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Universal Design for Learning - Diverse Learners and Technology, Walden University

Universal Design for Learning - Diverse Learners and Technology, Walden University

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Universal Design for Learning Presentation Universal Design for Learning Presentation Presentation Transcript

  • David Phenix Presentation to Walnut Grove High School Loganville, Georgia
  • How did Universal Design get started? Universal Design refers to a the development of buildings, products, and environments that are universally accessible to all people whether they are elderly, disabled, or not disabled.
  • Universal Design Examples: Universal Design was born out of architectural designs for such items like: Accessibility Ramps Lowered Curbs Modified Showers and Bathrooms in Hotels
  • Universal Design for Learning (UDL) The concept of Universal Design can now be applied to the educational environment. The Universal Design for Learning (UDL) seeks to make the process of learning adaptable for all people regardless of their abilities, special needs, or handicaps that they may possess.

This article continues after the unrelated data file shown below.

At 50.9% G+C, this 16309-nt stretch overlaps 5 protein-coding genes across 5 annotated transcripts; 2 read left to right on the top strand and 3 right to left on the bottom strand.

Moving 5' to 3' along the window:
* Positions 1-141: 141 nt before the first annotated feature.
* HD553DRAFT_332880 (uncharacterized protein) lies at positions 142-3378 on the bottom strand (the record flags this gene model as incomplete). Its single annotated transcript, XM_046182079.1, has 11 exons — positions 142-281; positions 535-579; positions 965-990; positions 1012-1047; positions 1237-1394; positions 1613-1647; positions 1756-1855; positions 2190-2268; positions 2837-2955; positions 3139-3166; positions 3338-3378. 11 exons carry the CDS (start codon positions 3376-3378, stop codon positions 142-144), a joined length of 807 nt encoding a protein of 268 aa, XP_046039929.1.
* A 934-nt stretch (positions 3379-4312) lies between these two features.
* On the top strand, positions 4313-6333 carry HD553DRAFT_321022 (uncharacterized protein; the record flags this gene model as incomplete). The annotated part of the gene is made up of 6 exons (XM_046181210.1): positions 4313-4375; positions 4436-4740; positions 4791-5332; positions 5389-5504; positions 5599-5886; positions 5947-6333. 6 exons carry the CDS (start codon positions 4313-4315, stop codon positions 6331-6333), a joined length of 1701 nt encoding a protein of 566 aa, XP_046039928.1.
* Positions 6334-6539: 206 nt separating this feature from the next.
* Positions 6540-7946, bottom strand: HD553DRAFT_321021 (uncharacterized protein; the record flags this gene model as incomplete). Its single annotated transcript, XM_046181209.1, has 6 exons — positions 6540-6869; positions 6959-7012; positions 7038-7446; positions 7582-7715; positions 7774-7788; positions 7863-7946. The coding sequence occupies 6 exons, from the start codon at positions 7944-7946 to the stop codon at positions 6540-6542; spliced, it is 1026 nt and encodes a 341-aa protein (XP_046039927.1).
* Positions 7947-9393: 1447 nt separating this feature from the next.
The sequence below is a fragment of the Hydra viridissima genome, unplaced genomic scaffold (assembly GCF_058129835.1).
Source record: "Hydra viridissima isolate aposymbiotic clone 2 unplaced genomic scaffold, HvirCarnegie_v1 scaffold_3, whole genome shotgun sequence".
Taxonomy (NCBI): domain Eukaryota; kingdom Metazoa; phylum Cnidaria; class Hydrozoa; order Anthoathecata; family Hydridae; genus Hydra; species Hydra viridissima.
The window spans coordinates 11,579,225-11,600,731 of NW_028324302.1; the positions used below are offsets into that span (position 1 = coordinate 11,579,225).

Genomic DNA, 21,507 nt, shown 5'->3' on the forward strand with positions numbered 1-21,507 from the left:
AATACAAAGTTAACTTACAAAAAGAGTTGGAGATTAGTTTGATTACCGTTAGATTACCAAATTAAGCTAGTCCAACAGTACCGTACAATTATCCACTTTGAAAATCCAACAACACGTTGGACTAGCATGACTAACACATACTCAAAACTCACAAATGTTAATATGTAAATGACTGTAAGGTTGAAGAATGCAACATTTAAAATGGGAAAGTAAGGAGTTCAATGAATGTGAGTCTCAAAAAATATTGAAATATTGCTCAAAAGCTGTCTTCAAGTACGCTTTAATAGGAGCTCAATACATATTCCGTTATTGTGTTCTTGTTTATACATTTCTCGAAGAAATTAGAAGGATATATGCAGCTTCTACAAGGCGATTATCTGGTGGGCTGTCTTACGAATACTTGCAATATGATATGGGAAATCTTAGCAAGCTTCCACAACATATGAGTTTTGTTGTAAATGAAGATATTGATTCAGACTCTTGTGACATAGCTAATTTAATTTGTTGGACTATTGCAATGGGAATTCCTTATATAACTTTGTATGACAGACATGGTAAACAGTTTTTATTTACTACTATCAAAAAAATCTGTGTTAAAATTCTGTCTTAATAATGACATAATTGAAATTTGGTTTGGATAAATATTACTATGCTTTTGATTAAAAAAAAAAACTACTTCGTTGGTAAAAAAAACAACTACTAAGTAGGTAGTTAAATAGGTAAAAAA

• What is a Universal Design for Learning (UDL) for Education? A Universal Design for Learning is a set of principles that give all individuals equal opportunities to learn. UDL provides a blueprint for creating instructional goals, methods, materials, and assessments that work for everyone. UDL’s provide a more flexible way of learning as opposed to a one-size fits all way to teaching and learning.